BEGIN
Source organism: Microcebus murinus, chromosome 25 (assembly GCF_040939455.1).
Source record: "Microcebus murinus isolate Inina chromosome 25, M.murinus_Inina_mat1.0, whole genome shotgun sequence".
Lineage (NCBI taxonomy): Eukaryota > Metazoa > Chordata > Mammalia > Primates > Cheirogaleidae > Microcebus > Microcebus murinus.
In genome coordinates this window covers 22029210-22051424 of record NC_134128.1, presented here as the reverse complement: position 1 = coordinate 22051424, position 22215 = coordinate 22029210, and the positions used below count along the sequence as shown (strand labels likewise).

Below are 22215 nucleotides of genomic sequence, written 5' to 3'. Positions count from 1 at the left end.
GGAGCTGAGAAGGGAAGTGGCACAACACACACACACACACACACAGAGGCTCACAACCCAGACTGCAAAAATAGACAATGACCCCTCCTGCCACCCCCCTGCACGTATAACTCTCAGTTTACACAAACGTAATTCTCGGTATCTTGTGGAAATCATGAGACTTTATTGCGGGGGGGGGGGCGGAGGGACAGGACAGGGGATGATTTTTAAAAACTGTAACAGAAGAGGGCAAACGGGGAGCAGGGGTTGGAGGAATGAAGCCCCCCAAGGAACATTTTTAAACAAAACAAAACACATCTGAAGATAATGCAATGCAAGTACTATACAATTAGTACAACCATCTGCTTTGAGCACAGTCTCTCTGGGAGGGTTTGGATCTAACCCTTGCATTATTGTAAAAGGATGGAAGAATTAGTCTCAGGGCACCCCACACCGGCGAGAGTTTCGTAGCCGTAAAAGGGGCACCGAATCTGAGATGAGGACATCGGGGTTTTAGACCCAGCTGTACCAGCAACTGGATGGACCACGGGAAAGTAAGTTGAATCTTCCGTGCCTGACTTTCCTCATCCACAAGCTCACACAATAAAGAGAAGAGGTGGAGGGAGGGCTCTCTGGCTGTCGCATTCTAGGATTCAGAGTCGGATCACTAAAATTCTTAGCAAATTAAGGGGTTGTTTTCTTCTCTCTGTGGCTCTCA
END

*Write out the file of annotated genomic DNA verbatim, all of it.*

Source organism: Microcebus murinus, chromosome 25 (assembly GCF_040939455.1).
Source record: "Microcebus murinus isolate Inina chromosome 25, M.murinus_Inina_mat1.0, whole genome shotgun sequence".
Lineage (NCBI taxonomy): Eukaryota > Metazoa > Chordata > Mammalia > Primates > Cheirogaleidae > Microcebus > Microcebus murinus.
In genome coordinates this window covers 22029210-22051424 of record NC_134128.1, presented here as the reverse complement: position 1 = coordinate 22051424, position 22215 = coordinate 22029210, and the positions used below count along the sequence as shown (strand labels likewise).

Below are 22215 nucleotides of genomic sequence, written 5' to 3'. Positions count from 1 at the left end.
GGAGCTGAGAAGGGAAGTGGCACAACACACACACACACACACACAGAGGCTCACAACCCAGACTGCAAAAATAGACAATGACCCCTCCTGCCACCCCCCTGCACGTATAACTCTCAGTTTACACAAACGTAATTCTCGGTATCTTGTGGAAATCATGAGACTTTATTGCGGGGGGGGGGGCGGAGGGACAGGACAGGGGATGATTTTTAAAAACTGTAACAGAAGAGGGCAAACGGGGAGCAGGGGTTGGAGGAATGAAGCCCCCCAAGGAACATTTTTAAACAAAACAAAACACATCTGAAGATAATGCAATGCAAGTACTATACAATTAGTACAACCATCTGCTTTGAGCACAGTCTCTCTGGGAGGGTTTGGATCTAACCCTTGCATTATTGTAAAAGGATGGAAGAATTAGTCTCAGGGCACCCCACACCGGCGAGAGTTTCGTAGCCGTAAAAGGGGCACCGAATCTGAGATGAGGACATCGGGGTTTTAGACCCAGCTGTACCAGCAACTGGATGGACCACGGGAAAGTAAGTTGAATCTTCCGTGCCTGACTTTCCTCATCCACAAGCTCACACAATAAAGAGAAGAGGTGGAGGGAGGGCTCTCTGGCTGTCGCATTCTAGGATTCAGAGTCGGATCACTAAAATTCTTAGCAAATTAAGGGGTTGTTTTCTTCTCTCTGTGGCTCTCA